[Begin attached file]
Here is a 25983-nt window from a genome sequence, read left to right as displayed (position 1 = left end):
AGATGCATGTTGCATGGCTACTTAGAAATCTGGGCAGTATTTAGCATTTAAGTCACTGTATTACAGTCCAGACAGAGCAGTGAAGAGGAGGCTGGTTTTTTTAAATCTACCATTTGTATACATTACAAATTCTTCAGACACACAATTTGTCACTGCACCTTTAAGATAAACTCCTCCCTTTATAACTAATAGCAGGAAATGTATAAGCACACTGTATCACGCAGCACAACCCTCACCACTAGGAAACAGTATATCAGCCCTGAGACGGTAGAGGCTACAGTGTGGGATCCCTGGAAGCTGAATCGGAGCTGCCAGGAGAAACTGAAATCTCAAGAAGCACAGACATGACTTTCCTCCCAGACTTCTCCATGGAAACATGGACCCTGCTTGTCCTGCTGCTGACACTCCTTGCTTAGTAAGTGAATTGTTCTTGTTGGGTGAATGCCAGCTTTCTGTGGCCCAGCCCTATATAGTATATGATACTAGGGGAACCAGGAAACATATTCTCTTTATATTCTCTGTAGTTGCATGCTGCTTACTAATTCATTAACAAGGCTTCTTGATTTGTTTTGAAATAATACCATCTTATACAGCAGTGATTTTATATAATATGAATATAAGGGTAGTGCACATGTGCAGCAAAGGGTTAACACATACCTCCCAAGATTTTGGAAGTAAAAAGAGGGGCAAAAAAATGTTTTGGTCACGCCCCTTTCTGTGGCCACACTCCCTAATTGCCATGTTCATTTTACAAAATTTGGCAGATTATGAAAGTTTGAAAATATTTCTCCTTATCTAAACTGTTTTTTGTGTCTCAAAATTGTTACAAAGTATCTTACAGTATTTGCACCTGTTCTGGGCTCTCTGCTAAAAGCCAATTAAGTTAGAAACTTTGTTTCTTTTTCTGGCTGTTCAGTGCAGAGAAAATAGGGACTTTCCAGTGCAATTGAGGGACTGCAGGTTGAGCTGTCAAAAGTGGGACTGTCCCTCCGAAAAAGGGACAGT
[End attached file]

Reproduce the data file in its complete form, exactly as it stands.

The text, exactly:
Here is a 25983-nt window from a genome sequence, read left to right as displayed (position 1 = left end):
AGATGCATGTTGCATGGCTACTTAGAAATCTGGGCAGTATTTAGCATTTAAGTCACTGTATTACAGTCCAGACAGAGCAGTGAAGAGGAGGCTGGTTTTTTTAAATCTACCATTTGTATACATTACAAATTCTTCAGACACACAATTTGTCACTGCACCTTTAAGATAAACTCCTCCCTTTATAACTAATAGCAGGAAATGTATAAGCACACTGTATCACGCAGCACAACCCTCACCACTAGGAAACAGTATATCAGCCCTGAGACGGTAGAGGCTACAGTGTGGGATCCCTGGAAGCTGAATCGGAGCTGCCAGGAGAAACTGAAATCTCAAGAAGCACAGACATGACTTTCCTCCCAGACTTCTCCATGGAAACATGGACCCTGCTTGTCCTGCTGCTGACACTCCTTGCTTAGTAAGTGAATTGTTCTTGTTGGGTGAATGCCAGCTTTCTGTGGCCCAGCCCTATATAGTATATGATACTAGGGGAACCAGGAAACATATTCTCTTTATATTCTCTGTAGTTGCATGCTGCTTACTAATTCATTAACAAGGCTTCTTGATTTGTTTTGAAATAATACCATCTTATACAGCAGTGATTTTATATAATATGAATATAAGGGTAGTGCACATGTGCAGCAAAGGGTTAACACATACCTCCCAAGATTTTGGAAGTAAAAAGAGGGGCAAAAAAATGTTTTGGTCACGCCCCTTTCTGTGGCCACACTCCCTAATTGCCATGTTCATTTTACAAAATTTGGCAGATTATGAAAGTTTGAAAATATTTCTCCTTATCTAAACTGTTTTTTGTGTCTCAAAATTGTTACAAAGTATCTTACAGTATTTGCACCTGTTCTGGGCTCTCTGCTAAAAGCCAATTAAGTTAGAAACTTTGTTTCTTTTTCTGGCTGTTCAGTGCAGAGAAAATAGGGACTTTCCAGTGCAATTGAGGGACTGCAGGTTGAGCTGTCAAAAGTGGGACTGTCCCTCCGAAAAAGGGACAGT